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Sleep Med. 2014 Mar;15(3):289-94. doi: 10.1016/j.sleep.2013.09.030. Epub 2014 Jan 30.

Functional connectivity alternation of the thalamus in restless legs syndrome patients during the asymptomatic period: a resting-state connectivity study using functional magnetic resonance imaging.

Author information

1
Department of Biomedical Engineering, Dongsan Medical Center, Keimyung University School of Medicine, Daegu, South Korea.
2
Department of Neurology, Dongsan Medical Center, Keimyung University School of Medicine, Daegu, South Korea. Electronic address: neurocho@gmail.com.
3
Department of Neurology, Dongsan Medical Center, Keimyung University School of Medicine, Daegu, South Korea.
4
Department of Radiology, Dongsan Medical Center, Keimyung University School of Medicine, Daegu, South Korea.
5
Department of Neurology, Johns Hopkins University, Hopkins Bayview Medical Center, Baltimore, MD, USA.

Abstract

BACKGROUND:

Restless legs syndrome (RLS) is a primary sensory disorder with a secondary motor component (e.g., urge to move), and the thalamus is known to play a central role in RLS. The purpose of our study was to explore the intrinsic changes in the thalamocortical circuit in RLS patients using a resting-state functional magnetic resonance imaging (fMRI) paradigm.

METHODS:

Resting-state fMRIs were obtained in the morning from 25 idiopathic RLS patients who were not using RLS medications and 25 controls. Resting-state connectivity was analyzed by a seed-based method using Analysis of Functional NeuroImages (AFNI) software with the bilateral thalami (ventroposterolateral nucleus [VPLN]). The connectivity characteristics of RLS patients were compared to those of the controls.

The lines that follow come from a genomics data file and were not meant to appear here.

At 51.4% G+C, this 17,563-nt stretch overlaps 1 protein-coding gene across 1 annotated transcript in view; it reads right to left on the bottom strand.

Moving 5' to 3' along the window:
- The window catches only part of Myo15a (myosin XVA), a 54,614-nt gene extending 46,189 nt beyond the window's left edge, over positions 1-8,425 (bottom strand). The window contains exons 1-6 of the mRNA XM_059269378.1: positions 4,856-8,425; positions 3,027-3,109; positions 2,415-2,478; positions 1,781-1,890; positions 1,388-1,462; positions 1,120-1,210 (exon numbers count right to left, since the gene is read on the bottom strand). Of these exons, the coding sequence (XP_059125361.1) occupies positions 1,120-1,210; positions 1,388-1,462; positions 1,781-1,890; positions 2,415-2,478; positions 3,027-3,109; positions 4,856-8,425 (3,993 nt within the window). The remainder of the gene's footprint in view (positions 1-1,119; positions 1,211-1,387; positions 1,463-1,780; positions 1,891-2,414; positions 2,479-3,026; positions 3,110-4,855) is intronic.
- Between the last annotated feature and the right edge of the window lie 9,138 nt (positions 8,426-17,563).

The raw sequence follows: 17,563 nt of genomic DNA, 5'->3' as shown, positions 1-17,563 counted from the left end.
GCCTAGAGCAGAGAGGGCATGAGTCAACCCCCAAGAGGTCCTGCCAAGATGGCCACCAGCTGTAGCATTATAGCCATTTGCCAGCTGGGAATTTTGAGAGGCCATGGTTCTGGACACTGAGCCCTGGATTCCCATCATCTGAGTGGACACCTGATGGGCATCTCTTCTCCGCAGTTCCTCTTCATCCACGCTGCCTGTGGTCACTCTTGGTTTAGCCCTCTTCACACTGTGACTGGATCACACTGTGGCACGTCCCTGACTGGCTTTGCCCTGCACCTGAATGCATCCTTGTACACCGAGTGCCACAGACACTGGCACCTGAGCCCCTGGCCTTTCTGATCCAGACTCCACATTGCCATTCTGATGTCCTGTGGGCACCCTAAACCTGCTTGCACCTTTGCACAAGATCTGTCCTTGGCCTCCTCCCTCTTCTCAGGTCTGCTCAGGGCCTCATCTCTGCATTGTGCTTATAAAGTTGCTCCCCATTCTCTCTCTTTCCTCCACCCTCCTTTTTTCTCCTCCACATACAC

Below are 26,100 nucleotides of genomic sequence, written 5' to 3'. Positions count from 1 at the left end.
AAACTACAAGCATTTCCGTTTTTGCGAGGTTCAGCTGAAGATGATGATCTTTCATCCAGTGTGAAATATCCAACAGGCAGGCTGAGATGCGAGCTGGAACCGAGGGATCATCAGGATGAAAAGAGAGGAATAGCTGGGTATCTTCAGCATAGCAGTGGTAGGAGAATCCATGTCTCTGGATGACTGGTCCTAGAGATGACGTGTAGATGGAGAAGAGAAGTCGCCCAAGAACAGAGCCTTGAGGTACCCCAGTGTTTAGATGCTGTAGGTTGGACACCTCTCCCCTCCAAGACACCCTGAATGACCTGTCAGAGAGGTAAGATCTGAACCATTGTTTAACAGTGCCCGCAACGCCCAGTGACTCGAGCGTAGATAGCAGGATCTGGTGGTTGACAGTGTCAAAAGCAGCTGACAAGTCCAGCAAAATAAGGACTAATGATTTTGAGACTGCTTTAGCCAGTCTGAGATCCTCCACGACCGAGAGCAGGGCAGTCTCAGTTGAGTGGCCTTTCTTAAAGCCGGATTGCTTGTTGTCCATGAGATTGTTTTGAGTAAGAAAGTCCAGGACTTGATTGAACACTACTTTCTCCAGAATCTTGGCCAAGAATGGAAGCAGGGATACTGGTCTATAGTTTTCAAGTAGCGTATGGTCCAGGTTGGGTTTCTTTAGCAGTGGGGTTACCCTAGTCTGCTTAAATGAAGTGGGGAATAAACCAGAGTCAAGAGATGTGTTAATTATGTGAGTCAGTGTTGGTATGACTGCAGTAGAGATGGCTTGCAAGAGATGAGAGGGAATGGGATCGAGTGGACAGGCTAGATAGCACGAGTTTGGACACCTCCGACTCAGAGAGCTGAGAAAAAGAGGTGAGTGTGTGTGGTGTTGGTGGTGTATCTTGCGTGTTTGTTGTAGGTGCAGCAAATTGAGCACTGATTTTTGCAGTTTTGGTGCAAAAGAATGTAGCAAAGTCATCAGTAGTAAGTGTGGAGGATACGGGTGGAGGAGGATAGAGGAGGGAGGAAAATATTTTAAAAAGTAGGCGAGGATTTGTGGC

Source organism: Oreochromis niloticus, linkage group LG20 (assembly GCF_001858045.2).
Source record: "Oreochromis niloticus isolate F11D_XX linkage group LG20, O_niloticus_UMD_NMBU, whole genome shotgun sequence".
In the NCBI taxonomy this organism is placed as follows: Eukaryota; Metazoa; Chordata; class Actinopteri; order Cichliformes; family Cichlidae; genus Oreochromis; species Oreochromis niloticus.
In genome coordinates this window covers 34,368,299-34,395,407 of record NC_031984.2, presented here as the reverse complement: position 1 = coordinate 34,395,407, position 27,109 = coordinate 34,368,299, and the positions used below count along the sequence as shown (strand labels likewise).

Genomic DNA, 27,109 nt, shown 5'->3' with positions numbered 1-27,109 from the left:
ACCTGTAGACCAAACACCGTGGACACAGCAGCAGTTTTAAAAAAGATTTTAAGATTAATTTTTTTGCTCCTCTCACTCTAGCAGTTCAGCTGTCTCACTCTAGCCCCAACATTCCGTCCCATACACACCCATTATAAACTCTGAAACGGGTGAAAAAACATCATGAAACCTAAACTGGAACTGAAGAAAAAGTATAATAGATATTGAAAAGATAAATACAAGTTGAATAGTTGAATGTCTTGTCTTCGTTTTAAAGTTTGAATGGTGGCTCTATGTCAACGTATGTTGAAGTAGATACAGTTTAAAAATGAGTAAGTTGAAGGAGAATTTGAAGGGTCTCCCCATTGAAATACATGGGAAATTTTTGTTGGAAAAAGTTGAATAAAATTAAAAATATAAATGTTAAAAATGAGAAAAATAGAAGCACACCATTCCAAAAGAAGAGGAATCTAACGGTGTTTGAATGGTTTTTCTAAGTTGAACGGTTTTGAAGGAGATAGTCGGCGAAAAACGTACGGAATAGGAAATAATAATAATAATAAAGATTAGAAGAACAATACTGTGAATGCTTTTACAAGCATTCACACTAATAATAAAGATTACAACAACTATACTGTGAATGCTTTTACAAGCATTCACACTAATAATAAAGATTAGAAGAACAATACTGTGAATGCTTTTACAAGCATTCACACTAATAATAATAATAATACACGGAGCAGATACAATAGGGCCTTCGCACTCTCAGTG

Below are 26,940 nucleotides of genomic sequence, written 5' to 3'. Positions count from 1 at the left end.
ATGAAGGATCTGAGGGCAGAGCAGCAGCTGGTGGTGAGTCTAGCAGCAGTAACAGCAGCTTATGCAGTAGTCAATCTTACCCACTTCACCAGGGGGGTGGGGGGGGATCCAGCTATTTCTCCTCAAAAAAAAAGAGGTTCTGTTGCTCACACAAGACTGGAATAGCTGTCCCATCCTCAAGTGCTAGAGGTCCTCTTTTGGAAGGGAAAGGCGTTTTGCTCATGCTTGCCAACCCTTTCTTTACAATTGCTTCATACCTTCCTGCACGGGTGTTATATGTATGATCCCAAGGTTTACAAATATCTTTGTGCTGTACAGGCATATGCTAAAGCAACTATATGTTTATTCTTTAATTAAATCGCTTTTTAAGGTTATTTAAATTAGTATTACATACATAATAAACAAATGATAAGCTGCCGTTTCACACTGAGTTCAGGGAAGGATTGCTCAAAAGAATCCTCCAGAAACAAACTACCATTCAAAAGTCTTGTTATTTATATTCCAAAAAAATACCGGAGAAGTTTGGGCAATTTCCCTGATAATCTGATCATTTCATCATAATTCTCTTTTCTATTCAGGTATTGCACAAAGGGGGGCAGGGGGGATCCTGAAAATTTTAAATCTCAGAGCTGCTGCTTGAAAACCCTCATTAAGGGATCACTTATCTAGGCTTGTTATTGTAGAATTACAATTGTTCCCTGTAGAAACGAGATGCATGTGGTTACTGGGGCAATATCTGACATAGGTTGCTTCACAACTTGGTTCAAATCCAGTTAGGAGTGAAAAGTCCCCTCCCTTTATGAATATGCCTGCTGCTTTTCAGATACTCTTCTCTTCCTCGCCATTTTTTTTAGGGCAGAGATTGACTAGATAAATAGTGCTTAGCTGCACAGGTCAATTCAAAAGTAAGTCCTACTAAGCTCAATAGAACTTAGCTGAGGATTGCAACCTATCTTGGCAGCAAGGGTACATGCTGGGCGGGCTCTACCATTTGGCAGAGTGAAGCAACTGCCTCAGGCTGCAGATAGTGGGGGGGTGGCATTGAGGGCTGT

RESULTS:

We found that RLS patients showed reduced thalamic connectivity with the right parahippocampal gyrus, right precuneus, right precentral gyrus, and bilateral lingual gyri; however, the right superior temporal gyrus, bilateral middle temporal gyrus, and right medial frontal gyrus showed enhanced connectivity with the thalamus. RLS severity was negatively correlated with connectivity between the thalamus and right parahippocampal gyrus (r = -0.414; P = .040).

CONCLUSIONS:

Our results suggest that the characteristics of the connectivity changes may reflect the pathways involved in producing RLS symptoms and indicate that RLS patients may have deficits in controlling and managing sensory information, which supports the act of viewing RLS as a disorder disrupting somatosensory processing.

KEYWORDS:

Central pain; Connectivity; MRI; Resting fMRI; Restless legs syndrome (RLS); Thalamus

PMID:
24555993
DOI:
10.1016/j.sleep.2013.09.030
[Indexed for MEDLINE]

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